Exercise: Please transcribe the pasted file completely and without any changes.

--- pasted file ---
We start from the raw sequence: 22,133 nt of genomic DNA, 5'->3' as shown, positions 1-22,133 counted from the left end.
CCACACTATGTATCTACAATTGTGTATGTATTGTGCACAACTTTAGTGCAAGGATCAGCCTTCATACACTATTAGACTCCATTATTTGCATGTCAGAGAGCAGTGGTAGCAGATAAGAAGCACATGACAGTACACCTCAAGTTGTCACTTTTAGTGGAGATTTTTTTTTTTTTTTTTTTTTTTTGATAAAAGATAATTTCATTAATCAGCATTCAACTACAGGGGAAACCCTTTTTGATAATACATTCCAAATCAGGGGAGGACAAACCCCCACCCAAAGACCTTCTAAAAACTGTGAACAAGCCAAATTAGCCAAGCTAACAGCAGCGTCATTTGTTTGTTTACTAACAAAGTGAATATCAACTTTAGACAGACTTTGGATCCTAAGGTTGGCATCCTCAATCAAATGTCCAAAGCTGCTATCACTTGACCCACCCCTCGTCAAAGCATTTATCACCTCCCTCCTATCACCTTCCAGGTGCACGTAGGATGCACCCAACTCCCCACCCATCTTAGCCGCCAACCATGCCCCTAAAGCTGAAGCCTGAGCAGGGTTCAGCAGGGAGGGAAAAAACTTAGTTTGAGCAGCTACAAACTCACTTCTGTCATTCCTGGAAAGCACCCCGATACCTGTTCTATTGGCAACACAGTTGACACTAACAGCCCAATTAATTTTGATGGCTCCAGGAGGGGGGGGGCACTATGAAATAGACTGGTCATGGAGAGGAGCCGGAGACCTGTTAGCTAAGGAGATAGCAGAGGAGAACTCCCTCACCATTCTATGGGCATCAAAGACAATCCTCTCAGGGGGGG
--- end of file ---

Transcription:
We start from the raw sequence: 22,133 nt of genomic DNA, 5'->3' as shown, positions 1-22,133 counted from the left end.
CCACACTATGTATCTACAATTGTGTATGTATTGTGCACAACTTTAGTGCAAGGATCAGCCTTCATACACTATTAGACTCCATTATTTGCATGTCAGAGAGCAGTGGTAGCAGATAAGAAGCACATGACAGTACACCTCAAGTTGTCACTTTTAGTGGAGATTTTTTTTTTTTTTTTTTTTTTTTGATAAAAGATAATTTCATTAATCAGCATTCAACTACAGGGGAAACCCTTTTTGATAATACATTCCAAATCAGGGGAGGACAAACCCCCACCCAAAGACCTTCTAAAAACTGTGAACAAGCCAAATTAGCCAAGCTAACAGCAGCGTCATTTGTTTGTTTACTAACAAAGTGAATATCAACTTTAGACAGACTTTGGATCCTAAGGTTGGCATCCTCAATCAAATGTCCAAAGCTGCTATCACTTGACCCACCCCTCGTCAAAGCATTTATCACCTCCCTCCTATCACCTTCCAGGTGCACGTAGGATGCACCCAACTCCCCACCCATCTTAGCCGCCAACCATGCCCCTAAAGCTGAAGCCTGAGCAGGGTTCAGCAGGGAGGGAAAAAACTTAGTTTGAGCAGCTACAAACTCACTTCTGTCATTCCTGGAAAGCACCCCGATACCTGTTCTATTGGCAACACAGTTGACACTAACAGCCCAATTAATTTTGATGGCTCCAGGAGGGGGGGGGCACTATGAAATAGACTGGTCATGGAGAGGAGCCGGAGACCTGTTAGCTAAGGAGATAGCAGAGGAGAACTCCCTCACCATTCTATGGGCATCAAAGACAATCCTCTCAGGGGGGG